A painter of abstractions that seem to be a mass of shapes and colors, with an intuitive sense of texture, Joseph Haroutunian regards himself as a landscape painter focusing on “calligraphic details, movement and color.” Most of his work is in oil, although he uses some watercolor, and he credits the painting of modernist John Marin as a key influence in his work.
At the age of seven, Haroutunian was introduced to art by his grandfather, a minister, who created stained-glass windows in his spare time. His mother, Helen Halsey Haroutunian, was an artist and art historian who encouraged creativity, but it was a chance encounter with images of the last paintings of Vincent Van Gogh that hooked him on painting. Although he studied with Tom Dietrich at Lawrence University in Wisconsin, and with a former Bauhaus member, Paul Wieghardt at the Evanston Art Center, Haroutunian considers himself mostly self-taught.
My painting involves an intuitive process that is free of specific subject matter. From 1985 to 2000 my focus shifted back and forth between allover fields and forms within fields. In 2000 I began the geometrical formatting of my fields. This was simply the result of liking the look of one painting when it came in close proximity to another painting. I started by adding one painting to another on the same canvas. This process evolved into varieties of combinations, both vertical and horizontal. I am currently at a point where large vertical sections are suggested by the spontaneously occurring layers in horizontal paintings.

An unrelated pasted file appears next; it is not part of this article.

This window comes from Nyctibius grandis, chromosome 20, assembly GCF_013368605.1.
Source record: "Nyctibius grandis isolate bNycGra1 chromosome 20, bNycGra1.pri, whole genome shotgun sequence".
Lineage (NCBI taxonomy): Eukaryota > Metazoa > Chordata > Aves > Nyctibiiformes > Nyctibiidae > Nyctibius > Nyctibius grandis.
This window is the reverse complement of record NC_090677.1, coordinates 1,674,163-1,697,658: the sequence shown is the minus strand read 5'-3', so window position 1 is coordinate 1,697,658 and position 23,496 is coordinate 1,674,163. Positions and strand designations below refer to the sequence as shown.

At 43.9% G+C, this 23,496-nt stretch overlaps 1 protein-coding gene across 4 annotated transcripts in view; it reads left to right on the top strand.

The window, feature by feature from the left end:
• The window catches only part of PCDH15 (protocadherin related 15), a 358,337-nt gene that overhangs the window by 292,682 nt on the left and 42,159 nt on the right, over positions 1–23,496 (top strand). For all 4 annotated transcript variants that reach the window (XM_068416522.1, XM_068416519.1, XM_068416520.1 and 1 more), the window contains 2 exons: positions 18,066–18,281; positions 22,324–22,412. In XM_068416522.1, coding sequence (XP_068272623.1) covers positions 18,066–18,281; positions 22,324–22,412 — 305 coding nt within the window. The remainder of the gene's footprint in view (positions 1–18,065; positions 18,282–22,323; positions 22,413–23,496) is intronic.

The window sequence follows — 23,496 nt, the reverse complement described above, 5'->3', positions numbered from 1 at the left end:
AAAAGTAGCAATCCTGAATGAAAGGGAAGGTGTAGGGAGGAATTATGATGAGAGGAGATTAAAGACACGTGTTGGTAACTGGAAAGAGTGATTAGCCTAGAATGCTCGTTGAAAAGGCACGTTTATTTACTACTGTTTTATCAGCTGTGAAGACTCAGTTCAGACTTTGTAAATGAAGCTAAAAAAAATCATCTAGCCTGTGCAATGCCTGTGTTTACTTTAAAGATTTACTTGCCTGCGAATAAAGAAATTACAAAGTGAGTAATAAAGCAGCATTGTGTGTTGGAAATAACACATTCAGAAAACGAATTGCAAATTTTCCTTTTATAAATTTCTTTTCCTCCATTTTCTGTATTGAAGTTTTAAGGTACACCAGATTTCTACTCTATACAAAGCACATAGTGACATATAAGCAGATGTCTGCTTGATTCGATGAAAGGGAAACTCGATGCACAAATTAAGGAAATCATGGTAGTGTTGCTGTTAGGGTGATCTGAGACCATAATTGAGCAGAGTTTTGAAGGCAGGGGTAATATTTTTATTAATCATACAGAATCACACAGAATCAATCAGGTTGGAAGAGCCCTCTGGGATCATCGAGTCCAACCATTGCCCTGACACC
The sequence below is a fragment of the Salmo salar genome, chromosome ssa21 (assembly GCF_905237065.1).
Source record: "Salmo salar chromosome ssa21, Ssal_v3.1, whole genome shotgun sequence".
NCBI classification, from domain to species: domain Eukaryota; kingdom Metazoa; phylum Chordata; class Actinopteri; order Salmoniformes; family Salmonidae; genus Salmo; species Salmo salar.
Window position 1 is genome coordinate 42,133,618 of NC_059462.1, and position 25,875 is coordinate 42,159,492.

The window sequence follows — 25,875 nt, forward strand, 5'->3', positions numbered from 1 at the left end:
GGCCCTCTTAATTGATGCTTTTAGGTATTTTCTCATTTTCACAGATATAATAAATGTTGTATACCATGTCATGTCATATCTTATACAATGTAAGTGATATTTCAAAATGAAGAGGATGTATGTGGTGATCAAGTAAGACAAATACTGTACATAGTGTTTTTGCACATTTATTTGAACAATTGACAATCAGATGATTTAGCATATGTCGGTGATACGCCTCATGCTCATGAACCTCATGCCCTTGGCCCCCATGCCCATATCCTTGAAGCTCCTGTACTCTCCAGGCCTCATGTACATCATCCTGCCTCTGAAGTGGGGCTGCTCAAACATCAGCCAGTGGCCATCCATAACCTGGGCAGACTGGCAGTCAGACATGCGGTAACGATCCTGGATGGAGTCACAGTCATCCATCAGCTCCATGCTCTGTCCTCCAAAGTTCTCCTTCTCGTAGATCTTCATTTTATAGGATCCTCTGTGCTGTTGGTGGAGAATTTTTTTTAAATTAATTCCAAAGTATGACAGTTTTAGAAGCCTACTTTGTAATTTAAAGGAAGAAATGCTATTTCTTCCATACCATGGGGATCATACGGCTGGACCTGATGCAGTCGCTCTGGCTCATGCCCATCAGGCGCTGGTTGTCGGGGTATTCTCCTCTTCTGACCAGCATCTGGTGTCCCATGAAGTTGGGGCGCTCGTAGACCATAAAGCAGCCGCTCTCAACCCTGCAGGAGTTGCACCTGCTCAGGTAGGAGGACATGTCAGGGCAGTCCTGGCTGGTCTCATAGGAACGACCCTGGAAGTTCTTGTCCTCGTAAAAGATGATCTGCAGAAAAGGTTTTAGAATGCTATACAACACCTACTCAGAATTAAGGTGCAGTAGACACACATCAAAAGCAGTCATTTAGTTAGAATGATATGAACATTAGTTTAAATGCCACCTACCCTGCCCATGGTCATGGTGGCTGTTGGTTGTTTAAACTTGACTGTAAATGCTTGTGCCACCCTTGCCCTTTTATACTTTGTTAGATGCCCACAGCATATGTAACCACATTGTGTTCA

I admit that the horizontal layers evoke aspects of landscape. I am fascinated by the landscape of Maine and the Western US: mountains, oceans, canyons, rock walls, geological layers, rock formations, desert, cloud formations, mud flats, blueberry barrens. I am also interested in jazz, many forms of world music, rhythm, color, mark making, Asmat and other tribal art, and abstract art in general. All these elements find their way into my work. Landscape painting per se is usually not very compelling for me. Van Gogh is an exception, but more for his mark making than his subject matter.